The largest ever study on who is most likely to be at risk of developing dementia, suggested that overweight people are less prone to contracting the disease.
The study, published in the journal The Lancet Diabetes and Endocrinology, is in direct contrast to all current medical advice, which is to exercise on a regular basis, and eat a healthy diet. This is in order to reduce the BMI (body mass index).
However, the study, conducted at the London School of Hygiene and Tropical Medicines, showed that obese people, with a critically high BMI, were 30 per cent less likely to develop dementia.
For instance, a man in his 50’s who weighed 20 stone and stood at 5ft 10 would be a third less likely to develop dementia than a 10 stone man of the same height.
The results has caused confusion at the school, as all previous studies have shown that obesity raises the risk of developing dementia.
“Our results suggest that doctors, public health scientists, and policy makers need to re-think how to best identify who is at high risk of dementia,” said Professor Stuart Pocock from the Medical Statistics Unit at the London School of Hygiene & Tropical Medicine.
“It opens up an intriguing new avenue in the search for protective factors for dementia. If we can understand why people with a high BMI have a reduced risk of dementia, it’s possible that further down the line, researchers might be able to use these insights to develop new treatments.”
In the study, researchers took the medical records of just under two million people, with an average age of 55 years and a BMI which worked out on average of 26.5.
The researchers followed these people for a nine year period and discovered that around 50,000 of them developed dementia. They found however, that those who had the highest BMIs were the least likely to contract the disease.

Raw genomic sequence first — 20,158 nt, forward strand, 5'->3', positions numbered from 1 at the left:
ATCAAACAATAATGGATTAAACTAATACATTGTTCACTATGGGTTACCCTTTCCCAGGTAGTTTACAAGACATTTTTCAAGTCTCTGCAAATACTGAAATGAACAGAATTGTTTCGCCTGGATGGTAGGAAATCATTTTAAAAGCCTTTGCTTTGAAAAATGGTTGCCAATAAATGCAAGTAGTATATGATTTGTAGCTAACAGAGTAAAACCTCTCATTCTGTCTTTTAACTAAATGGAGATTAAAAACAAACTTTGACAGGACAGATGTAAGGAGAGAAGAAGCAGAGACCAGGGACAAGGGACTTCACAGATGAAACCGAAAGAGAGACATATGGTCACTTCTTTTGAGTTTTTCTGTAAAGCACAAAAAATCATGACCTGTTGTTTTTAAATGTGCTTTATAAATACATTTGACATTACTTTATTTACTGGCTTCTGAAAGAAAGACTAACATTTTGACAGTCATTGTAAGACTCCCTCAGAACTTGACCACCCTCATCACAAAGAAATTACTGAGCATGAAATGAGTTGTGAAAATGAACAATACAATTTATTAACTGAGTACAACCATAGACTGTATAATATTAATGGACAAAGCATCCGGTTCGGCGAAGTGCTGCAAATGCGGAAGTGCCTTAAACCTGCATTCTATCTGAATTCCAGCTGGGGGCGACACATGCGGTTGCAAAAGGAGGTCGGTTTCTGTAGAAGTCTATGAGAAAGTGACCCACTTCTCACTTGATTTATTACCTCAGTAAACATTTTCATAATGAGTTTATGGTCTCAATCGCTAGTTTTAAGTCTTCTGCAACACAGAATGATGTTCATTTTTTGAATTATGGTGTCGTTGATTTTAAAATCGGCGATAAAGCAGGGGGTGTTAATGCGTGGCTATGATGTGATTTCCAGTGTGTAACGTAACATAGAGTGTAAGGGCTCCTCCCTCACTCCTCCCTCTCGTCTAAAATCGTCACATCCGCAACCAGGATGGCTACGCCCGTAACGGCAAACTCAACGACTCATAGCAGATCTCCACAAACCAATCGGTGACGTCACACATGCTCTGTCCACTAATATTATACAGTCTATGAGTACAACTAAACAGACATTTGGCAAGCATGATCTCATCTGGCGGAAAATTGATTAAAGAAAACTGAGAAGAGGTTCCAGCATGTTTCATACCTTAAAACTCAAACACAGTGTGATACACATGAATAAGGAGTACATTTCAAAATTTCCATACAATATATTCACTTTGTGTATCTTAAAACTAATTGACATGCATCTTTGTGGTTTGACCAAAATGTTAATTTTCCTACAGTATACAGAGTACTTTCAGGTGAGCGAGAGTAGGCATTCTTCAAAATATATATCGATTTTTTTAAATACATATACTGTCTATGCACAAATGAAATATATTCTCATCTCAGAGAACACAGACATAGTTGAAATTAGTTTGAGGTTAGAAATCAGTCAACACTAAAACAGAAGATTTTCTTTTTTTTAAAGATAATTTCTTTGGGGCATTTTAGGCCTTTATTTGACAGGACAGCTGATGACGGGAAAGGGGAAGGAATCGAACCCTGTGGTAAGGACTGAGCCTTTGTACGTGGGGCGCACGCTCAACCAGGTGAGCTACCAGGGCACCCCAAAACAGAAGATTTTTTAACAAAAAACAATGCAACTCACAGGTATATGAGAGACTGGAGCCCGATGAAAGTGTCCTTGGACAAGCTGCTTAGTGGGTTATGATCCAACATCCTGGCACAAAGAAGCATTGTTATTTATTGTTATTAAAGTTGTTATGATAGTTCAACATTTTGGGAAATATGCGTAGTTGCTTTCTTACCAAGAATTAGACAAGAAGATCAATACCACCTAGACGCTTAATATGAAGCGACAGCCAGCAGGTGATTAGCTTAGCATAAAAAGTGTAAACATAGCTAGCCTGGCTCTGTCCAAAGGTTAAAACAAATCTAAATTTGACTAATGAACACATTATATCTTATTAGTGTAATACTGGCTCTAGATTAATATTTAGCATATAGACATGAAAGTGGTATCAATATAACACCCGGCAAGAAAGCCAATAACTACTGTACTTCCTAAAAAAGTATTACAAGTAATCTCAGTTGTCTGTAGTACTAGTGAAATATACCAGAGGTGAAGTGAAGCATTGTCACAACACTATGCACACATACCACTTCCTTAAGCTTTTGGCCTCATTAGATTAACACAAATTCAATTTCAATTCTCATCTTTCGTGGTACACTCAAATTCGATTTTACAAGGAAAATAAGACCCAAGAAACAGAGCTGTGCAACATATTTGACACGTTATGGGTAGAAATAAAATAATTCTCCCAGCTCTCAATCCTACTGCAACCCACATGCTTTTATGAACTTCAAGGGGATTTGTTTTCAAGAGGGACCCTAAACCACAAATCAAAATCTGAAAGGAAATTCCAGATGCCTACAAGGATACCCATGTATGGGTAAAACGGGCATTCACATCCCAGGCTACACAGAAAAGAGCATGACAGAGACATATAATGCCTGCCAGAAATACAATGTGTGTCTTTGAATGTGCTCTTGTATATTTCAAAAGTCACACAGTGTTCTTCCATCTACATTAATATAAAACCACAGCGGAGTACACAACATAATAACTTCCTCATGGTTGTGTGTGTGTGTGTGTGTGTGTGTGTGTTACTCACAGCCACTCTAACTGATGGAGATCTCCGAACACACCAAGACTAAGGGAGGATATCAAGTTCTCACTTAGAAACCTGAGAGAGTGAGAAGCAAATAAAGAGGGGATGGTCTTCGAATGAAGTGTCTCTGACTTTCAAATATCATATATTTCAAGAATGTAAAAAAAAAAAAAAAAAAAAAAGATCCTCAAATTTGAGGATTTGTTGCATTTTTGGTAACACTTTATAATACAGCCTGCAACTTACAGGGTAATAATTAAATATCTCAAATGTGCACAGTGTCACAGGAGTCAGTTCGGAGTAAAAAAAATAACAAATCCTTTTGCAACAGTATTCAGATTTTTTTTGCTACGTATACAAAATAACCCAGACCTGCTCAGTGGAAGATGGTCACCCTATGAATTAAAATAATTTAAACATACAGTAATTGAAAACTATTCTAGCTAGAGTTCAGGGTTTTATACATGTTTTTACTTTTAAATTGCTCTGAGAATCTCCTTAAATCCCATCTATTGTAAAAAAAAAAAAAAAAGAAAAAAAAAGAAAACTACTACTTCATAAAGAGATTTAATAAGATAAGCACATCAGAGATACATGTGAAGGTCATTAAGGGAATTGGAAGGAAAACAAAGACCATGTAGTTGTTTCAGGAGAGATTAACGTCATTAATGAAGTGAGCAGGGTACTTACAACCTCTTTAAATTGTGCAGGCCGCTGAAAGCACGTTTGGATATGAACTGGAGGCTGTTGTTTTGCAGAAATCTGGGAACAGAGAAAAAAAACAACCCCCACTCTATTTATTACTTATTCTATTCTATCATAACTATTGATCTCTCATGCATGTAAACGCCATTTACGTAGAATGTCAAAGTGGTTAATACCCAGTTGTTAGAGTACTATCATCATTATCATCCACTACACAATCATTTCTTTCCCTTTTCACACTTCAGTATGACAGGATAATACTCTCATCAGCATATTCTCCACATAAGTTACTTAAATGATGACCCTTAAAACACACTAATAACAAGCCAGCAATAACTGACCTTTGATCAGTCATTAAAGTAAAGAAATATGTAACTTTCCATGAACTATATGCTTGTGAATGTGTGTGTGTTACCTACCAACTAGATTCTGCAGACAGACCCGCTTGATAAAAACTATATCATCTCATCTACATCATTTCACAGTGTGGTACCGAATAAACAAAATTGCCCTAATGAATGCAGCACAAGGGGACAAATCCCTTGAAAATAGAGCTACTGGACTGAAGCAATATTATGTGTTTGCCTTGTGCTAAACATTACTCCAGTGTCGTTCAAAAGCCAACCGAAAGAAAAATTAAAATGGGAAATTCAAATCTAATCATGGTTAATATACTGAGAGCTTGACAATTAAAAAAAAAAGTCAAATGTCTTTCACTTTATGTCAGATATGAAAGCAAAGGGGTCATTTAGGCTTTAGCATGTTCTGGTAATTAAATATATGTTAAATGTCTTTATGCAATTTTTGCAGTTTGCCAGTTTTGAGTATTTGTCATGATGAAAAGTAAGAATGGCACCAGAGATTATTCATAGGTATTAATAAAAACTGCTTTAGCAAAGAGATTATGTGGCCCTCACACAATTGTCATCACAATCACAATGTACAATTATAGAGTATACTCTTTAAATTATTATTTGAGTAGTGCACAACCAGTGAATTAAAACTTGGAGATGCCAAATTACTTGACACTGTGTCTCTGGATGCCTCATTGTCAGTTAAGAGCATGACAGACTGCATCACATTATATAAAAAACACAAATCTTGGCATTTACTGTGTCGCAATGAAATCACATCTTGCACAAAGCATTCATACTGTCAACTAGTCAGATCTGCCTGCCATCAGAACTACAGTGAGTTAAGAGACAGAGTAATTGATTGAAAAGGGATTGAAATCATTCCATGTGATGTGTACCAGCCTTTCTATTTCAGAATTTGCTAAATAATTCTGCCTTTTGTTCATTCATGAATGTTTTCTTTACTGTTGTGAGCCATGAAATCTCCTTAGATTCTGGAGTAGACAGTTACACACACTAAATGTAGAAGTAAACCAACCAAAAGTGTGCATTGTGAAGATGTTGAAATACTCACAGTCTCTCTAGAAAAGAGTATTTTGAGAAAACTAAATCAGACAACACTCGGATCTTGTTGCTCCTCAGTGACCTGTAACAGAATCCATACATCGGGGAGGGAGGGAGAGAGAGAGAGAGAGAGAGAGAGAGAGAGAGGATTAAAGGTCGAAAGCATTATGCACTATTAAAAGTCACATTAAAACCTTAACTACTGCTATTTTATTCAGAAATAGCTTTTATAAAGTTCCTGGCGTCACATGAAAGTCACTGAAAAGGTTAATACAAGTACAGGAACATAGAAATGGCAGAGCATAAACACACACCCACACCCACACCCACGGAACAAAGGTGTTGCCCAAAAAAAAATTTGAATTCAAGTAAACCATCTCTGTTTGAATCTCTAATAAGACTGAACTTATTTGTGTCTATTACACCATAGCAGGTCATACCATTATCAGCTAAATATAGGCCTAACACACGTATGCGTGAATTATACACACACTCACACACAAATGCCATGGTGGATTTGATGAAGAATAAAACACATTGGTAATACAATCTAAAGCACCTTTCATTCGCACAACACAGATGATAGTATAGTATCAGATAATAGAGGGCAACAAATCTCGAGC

The follow-up showed instead that people who were underweight had a greater risk of being diagnosed than people who had a normal weight. The risk lessened as people put on more weight.
Scientists already know that putting on weight in older age can help with certain disorders, such as osteoporosis, but it has never been shown to protect against developing dementia.
However, there are some medical experts that are wary of the study’s findings. They believe that misdiagnosis from a GP is more likely to be behind the results.
“Is it time to slump on the sofa, pile into the burgers and slurp the lager? Probably not just yet,” said Tom Dening, Professor of Dementia Research a the University of Nottingham.
“The ascertainment of dementia is based on a GP diagnosis of dementia. It is plausible that faced with a grossly obese patient, the average GP may have concentrated on the obvious medical risks and paid less attention to the cognitive issues than they might have done with a comparable patient of normal weight.”
And others agree that obesity is not a healthy lifestyle choice.
“While the evidence on body weight and dementia is unclear, we know that people can make positive lifestyle choices to keep their brains healthy by taking regular exercise, not smoking and following a healthy balanced diet,” said Dr Doug Brown, Director of Research and Development at Alzheimer’s Society.
Dr Liz Coulthard, Consultant Senior Lecturer in Dementia Neurology, University of Bristol, added: “We do know that obesity carries many other risks including high blood pressure, heart disease, diabetes and increased rates of some types of cancer. So maintaining a healthy weight is recommended.”
Source: The Telegraph